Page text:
By Heather Cateau & Rita Pemberton
This publication is a suite of essays through the various Caribbean's more youthful iteration of historians. It displays new instructions in th ehistoriography of the area through extending its concentration past the plantation and the dominant sugar tradition to reveal an unlimited variety of dynamic financial, socia and political actions formerly neglected or thought of insignificant.
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Extra resources for Beyond Tradition: Reinterpreting the Caribbean Historical Experience
The essay will show that ethnic, cultural and linguistic differences of the enslaved classes were not as difficult to transcend as was assumed by conventional historiography. Dislocation was addressed in different ways such as assembling together ancestral ethnicities, or engineering intra-ethnic integration and alliances into new ‘nations’ under established rules and power structures. 16 Progress, however, was less than satisfactory. Ironically, Patterson’s Slavery and Social Death (1982) might well have been an epistemological stumbling block.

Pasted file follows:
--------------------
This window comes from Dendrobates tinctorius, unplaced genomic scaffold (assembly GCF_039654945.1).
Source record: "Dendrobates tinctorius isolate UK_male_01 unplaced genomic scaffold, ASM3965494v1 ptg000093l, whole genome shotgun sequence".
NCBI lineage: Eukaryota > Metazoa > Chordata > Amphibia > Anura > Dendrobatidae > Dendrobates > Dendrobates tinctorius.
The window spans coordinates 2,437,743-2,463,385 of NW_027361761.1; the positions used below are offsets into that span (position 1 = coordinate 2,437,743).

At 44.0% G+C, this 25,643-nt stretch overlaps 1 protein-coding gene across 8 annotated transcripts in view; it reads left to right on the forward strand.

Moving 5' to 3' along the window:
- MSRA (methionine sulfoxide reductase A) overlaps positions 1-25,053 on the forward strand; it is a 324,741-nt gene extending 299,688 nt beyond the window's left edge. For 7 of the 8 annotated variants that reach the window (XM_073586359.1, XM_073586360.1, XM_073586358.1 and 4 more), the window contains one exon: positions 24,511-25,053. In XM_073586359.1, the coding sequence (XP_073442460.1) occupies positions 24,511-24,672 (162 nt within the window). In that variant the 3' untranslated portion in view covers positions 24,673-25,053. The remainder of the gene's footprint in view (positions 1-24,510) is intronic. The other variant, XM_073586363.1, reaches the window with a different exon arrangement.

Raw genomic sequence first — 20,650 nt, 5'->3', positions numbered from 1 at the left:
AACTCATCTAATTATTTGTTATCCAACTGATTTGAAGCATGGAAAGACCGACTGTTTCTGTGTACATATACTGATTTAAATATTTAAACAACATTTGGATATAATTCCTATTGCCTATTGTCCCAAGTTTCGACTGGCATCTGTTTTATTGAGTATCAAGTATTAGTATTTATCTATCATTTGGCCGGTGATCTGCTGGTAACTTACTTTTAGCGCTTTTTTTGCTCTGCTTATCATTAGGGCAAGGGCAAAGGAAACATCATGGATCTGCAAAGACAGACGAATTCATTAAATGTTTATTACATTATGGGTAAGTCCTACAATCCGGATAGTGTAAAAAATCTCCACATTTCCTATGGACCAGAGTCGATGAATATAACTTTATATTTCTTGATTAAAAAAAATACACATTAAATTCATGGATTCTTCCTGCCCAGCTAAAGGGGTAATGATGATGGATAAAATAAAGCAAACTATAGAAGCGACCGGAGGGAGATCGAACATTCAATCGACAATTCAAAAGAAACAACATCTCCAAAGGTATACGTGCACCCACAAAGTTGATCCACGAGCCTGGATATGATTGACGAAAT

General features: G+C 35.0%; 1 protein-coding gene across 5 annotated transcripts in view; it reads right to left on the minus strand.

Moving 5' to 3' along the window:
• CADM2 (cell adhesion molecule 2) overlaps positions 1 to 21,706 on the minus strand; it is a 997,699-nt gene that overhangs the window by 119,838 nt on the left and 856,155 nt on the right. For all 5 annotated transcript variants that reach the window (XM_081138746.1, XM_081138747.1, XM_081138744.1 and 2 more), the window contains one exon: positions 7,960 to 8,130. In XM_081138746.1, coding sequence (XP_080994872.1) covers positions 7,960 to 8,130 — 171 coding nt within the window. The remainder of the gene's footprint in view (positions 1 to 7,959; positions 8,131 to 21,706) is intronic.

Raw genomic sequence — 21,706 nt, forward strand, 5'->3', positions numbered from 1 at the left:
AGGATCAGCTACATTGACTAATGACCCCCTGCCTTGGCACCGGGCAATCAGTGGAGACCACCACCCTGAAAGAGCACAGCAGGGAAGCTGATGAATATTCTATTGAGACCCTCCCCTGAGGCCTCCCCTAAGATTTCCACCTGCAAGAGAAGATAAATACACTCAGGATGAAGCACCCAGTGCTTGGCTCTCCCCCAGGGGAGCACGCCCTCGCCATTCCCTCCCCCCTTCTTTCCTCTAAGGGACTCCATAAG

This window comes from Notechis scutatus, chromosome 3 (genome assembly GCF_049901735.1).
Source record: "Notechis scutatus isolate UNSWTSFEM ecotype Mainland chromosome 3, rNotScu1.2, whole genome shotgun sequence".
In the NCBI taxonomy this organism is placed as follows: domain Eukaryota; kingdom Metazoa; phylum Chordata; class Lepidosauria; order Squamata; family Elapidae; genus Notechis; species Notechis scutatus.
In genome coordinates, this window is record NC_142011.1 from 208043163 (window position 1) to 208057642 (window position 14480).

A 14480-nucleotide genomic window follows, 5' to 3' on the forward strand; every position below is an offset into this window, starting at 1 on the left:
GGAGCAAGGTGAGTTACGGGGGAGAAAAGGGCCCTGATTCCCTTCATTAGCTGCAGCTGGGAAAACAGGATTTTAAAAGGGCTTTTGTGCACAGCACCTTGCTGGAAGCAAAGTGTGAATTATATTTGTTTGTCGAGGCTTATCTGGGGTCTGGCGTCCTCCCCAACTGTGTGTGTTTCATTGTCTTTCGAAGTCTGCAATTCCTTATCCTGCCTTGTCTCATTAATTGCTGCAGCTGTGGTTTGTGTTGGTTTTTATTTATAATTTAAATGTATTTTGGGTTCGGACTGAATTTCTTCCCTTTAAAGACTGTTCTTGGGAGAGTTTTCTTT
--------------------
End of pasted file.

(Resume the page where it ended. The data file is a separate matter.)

The deficiency law could not be ignored as easily. The search for greater efficiency led to a spirit of experimentation with mills, curing techniques and agricultural methods. This led to the need for more skilled workmen. After 1807 and the abolition of the slave trade, came the need to increase fertility and longevity; and to reduce mortality. This led to the need for more resident doctors. Thus, a wider catchment of white individuals came to the West Indies than one might have expected. The lack of opportunities for acquiring land and making ‘easy money’; the poor working conditions in the planting line and the high mortality rate; were not sufficient to stop the flow of migration from Britain.
Thus, Smith arrives at the following conclusion: It is plain that no intelligent and informed man or woman would emigrate to the West Indies as a servant after the first years of settlement were over. Circumstances were all against them. 19 The situation is further complicated when consideration is also given to the poor accommodation on the plantations, the high mortality rate in the West Indies, and the generally low social position these occupational groups held in the society. The plantation system however provided various means through which the income earned in any year could be increased.